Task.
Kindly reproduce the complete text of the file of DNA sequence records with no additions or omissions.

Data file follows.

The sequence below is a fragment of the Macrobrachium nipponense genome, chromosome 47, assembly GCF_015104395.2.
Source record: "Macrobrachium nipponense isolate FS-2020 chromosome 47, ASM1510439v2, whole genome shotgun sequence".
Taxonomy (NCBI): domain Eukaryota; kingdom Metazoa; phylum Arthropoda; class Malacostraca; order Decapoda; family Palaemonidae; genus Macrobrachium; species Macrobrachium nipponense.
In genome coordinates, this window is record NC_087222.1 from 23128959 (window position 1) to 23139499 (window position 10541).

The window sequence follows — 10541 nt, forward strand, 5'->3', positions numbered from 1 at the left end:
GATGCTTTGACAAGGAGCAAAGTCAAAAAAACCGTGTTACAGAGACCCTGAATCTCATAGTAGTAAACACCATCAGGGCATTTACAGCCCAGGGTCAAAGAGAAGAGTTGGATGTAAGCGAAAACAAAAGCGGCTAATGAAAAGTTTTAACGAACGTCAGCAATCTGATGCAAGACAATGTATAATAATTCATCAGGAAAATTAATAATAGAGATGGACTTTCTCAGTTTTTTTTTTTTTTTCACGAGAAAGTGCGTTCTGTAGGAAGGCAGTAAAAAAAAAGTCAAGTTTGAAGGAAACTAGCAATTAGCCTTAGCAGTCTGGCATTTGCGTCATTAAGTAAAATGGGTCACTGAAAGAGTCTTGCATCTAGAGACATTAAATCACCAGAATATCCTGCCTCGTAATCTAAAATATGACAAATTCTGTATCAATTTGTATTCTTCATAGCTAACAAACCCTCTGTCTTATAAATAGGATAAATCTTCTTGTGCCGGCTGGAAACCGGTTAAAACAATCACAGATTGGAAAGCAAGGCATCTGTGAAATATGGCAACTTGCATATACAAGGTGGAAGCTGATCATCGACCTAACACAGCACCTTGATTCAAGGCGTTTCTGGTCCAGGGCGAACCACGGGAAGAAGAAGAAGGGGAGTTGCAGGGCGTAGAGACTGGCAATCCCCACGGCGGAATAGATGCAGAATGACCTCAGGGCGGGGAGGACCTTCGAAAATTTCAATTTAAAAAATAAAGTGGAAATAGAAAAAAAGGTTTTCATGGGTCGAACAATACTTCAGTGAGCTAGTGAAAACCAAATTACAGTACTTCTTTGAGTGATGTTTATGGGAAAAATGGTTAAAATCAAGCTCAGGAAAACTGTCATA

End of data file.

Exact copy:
The sequence below is a fragment of the Macrobrachium nipponense genome, chromosome 47, assembly GCF_015104395.2.
Source record: "Macrobrachium nipponense isolate FS-2020 chromosome 47, ASM1510439v2, whole genome shotgun sequence".
Taxonomy (NCBI): domain Eukaryota; kingdom Metazoa; phylum Arthropoda; class Malacostraca; order Decapoda; family Palaemonidae; genus Macrobrachium; species Macrobrachium nipponense.
In genome coordinates, this window is record NC_087222.1 from 23128959 (window position 1) to 23139499 (window position 10541).

The window sequence follows — 10541 nt, forward strand, 5'->3', positions numbered from 1 at the left end:
GATGCTTTGACAAGGAGCAAAGTCAAAAAAACCGTGTTACAGAGACCCTGAATCTCATAGTAGTAAACACCATCAGGGCATTTACAGCCCAGGGTCAAAGAGAAGAGTTGGATGTAAGCGAAAACAAAAGCGGCTAATGAAAAGTTTTAACGAACGTCAGCAATCTGATGCAAGACAATGTATAATAATTCATCAGGAAAATTAATAATAGAGATGGACTTTCTCAGTTTTTTTTTTTTTTTCACGAGAAAGTGCGTTCTGTAGGAAGGCAGTAAAAAAAAAGTCAAGTTTGAAGGAAACTAGCAATTAGCCTTAGCAGTCTGGCATTTGCGTCATTAAGTAAAATGGGTCACTGAAAGAGTCTTGCATCTAGAGACATTAAATCACCAGAATATCCTGCCTCGTAATCTAAAATATGACAAATTCTGTATCAATTTGTATTCTTCATAGCTAACAAACCCTCTGTCTTATAAATAGGATAAATCTTCTTGTGCCGGCTGGAAACCGGTTAAAACAATCACAGATTGGAAAGCAAGGCATCTGTGAAATATGGCAACTTGCATATACAAGGTGGAAGCTGATCATCGACCTAACACAGCACCTTGATTCAAGGCGTTTCTGGTCCAGGGCGAACCACGGGAAGAAGAAGAAGGGGAGTTGCAGGGCGTAGAGACTGGCAATCCCCACGGCGGAATAGATGCAGAATGACCTCAGGGCGGGGAGGACCTTCGAAAATTTCAATTTAAAAAATAAAGTGGAAATAGAAAAAAAGGTTTTCATGGGTCGAACAATACTTCAGTGAGCTAGTGAAAACCAAATTACAGTACTTCTTTGAGTGATGTTTATGGGAAAAATGGTTAAAATCAAGCTCAGGAAAACTGTCATA